Wednesday, November 15, 2006

New book on biomedical research in developing countries

It is no longer news that pharmaceutical companies are increasingly conducting clinical trials in many low-income (i.e. impoverished) countries, mostly in order to reap a greater profit margin. And the main ethical issues with the globalization of pharmaceutical research are also pretty well known, at least in the academic and development communities: the local participants, who often have little formal education, may not be in a position to give meaningful informed consent; the poor and sick may have no real option to refuse to join a study, especially when the trial offers a decent standard of medical care; and the trials may be testing drugs for conditions that are mainly of interest to the richer countries, while neglecting to do drug research for serious health conditions if they are not sufficiently marketable in the industrialized world. And so on. Every student who takes a course on international research ethics gets a steady earful of this: inequality, injustice, exploitation.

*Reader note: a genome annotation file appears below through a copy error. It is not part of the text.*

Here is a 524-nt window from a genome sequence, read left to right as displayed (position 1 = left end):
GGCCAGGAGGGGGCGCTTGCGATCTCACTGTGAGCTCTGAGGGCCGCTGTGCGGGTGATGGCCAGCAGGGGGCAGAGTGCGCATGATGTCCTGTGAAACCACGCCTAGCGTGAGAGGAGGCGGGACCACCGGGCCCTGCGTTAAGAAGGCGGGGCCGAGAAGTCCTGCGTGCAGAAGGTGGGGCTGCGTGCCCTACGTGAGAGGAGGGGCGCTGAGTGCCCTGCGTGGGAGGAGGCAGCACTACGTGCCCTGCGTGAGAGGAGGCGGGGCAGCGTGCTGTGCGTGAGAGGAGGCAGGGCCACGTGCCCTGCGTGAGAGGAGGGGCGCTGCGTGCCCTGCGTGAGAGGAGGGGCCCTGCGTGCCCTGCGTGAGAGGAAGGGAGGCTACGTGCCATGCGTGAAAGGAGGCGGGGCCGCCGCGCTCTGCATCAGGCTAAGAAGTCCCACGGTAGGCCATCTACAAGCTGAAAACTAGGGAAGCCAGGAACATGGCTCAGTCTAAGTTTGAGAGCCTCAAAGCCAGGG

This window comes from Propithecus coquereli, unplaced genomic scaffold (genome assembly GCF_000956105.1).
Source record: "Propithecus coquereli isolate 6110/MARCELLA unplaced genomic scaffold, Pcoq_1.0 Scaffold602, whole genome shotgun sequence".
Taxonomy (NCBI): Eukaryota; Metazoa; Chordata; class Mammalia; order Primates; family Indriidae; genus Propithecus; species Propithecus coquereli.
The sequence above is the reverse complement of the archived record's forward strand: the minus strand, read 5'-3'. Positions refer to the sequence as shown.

Familiarity with these issues may not breed contempt, but it can breed a certain level of indifference. This potential indifference is dangerous to the extent that ethically questionable trends and practices in international research continue to go on. That is why the new book by Sonia Shah (The Body Hunters: Testing New Drugs on the World's Poorest Patients) comes at a good time. The book has a Foreword by John Le Carre (of The Constant Gardener fame, among other accomplishments), and Ms. Shah has done some of her own investigations of research cultures in South Africa and India.

This blogger has ordered the book and eagerly awaits its arrival. Since scandal sells, and the theme of 'rich white corporation exploits poor black people' sells even more, will the book be an unbalanced diatribe against the pharmaceutical industry? Or a rich account that carefully explores the inherent ethical tensions when health research takes place in a world of inequality, and offers decent support for its claims and conclusions about the practices of pharmaceutical companies? Playing advocate for the vulnerable is both admirable and risky. In some articles, Ms. Shah's readiness to link international research with the Tuskegee Syphilis experiment seems to betray a taste for sensationalism. Hopefully the book is made of stronger stuff.


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